Brian Larson

SES Toronto: Killer Facebook Targeting Tactics

Killer Facebook Targeting Tactics at SES TorontoWARNING: This post is based on a Marty Weintraub presentation.  If you have seen Marty present, then you understand the warning and are probably smiling.  For those of you who have not, just remember you were warned, although this text doesn’t do justice to Marty IRL.

All kidding aside, Weintraub, CEO of aimClear, is a talented presenter that has a passion for his subject matter, Facebook.  In “Killer Facebook Targeting Tactics” at SES Toronto, Weintraub focused primarily on behavioral targeting. You know, identifying the behavior of your ideal audience and target/market accordingly. Sounds simple until you consider the millions of ways a marketer can slice and dice audience segments in Facebook.

Facebook marketing is a big topic and this presentation was specifically focused on Facebook ad targeting.

One rally cry heard throughout the session was “PPC is to SEO, as Facbook Ads are to social SEO.” Weintraub explains that much like how PPC can spike traffic and help point out opportunities (i.e. keywords that produce at a high rate) and weaknesses (i.e. pages that convert at a relatively low rate), Facebook Ads can do the same for social SEO.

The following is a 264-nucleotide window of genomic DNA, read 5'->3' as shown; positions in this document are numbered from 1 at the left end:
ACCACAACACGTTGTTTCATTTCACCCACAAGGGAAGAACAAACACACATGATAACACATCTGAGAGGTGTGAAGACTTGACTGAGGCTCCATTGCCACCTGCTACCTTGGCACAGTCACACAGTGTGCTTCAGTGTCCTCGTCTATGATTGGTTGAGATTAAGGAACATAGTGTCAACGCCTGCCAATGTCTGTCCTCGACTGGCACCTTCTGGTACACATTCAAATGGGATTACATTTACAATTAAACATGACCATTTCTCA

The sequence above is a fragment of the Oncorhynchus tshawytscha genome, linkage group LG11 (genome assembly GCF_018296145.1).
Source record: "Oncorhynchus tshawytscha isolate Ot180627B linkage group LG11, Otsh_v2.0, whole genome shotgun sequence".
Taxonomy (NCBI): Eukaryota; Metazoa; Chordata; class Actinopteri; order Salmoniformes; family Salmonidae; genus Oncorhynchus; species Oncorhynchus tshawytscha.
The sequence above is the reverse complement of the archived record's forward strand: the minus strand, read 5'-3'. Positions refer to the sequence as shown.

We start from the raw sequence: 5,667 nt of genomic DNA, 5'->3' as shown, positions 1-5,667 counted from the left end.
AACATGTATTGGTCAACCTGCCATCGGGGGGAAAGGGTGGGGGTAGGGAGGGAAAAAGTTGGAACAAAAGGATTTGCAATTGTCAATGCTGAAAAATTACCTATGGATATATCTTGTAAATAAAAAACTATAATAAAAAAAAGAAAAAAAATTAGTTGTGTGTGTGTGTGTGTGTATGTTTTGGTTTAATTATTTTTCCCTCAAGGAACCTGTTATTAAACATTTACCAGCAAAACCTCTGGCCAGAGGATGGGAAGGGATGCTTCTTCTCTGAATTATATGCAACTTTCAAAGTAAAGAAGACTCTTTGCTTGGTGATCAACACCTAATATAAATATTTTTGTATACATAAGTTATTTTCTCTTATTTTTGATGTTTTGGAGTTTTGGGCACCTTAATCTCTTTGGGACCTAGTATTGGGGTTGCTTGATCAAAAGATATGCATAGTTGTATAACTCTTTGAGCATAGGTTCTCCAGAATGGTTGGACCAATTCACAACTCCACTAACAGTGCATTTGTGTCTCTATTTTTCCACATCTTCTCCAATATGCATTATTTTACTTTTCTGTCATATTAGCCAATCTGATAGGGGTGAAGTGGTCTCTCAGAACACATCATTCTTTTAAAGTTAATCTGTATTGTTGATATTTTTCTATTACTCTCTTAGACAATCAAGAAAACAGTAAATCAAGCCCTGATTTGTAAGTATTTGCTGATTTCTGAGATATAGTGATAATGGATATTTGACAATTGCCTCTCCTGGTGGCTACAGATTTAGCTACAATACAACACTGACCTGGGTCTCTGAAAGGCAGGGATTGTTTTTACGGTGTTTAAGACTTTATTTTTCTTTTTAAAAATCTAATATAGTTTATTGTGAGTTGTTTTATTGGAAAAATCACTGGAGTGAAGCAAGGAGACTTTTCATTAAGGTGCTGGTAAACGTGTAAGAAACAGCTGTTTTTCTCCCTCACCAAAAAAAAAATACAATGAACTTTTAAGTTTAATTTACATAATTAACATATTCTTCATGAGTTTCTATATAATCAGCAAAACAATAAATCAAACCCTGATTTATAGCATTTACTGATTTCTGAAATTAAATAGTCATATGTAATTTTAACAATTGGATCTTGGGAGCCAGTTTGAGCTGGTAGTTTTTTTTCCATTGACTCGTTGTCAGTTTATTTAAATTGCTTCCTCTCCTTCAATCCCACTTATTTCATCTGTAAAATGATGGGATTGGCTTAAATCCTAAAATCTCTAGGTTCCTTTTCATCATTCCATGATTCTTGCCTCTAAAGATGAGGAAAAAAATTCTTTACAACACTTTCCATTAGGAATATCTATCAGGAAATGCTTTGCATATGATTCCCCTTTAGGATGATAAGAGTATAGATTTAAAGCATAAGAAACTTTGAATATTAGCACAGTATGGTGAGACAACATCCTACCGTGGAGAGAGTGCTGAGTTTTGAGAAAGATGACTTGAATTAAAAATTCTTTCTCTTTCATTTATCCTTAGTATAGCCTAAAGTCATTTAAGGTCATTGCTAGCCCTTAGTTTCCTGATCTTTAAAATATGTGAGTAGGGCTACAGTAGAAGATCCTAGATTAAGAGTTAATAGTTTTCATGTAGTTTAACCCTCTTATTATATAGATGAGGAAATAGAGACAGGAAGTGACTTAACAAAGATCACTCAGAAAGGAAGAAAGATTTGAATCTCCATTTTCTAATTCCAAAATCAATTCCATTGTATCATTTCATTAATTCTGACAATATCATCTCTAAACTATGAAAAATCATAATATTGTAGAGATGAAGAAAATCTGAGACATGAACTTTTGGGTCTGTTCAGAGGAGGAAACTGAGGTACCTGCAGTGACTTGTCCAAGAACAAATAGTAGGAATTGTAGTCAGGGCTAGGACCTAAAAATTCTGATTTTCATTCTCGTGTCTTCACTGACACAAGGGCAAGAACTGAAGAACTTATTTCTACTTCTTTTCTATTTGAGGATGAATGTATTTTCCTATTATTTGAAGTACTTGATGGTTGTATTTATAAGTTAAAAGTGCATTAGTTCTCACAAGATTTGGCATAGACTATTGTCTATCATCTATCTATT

The heart of the session was highlighting unique ways to use Facebook to reach target audiences. But before we get into some of Weintraub’s more creative examples of behavioral targeting, let me point you to some interesting user stats shared during the session regarding the wide dispersion of English speaking Facebook users.  Did you know that there are 13.4 million English speaking Facebook users in the Phillipines alone! The English speaking social media audience is larger than most think.

With the scope of the English speaking Facebook audience in mind, let’s look at some unique examples of how a brand can engage in Facebook Ads.

Literal/Safe Targeting

A hockey equipment company looking to increase online sales could easily turn to Facebook and target men and women who ‘like’ hockey. Or, a music and event promotion company selling Justin Bieber tickets would be wise run ads aimed at girls aged 12-15.

This may not be an groundbreaking approach, but the truth is that this is the safest and most reliable way of targeting an audience.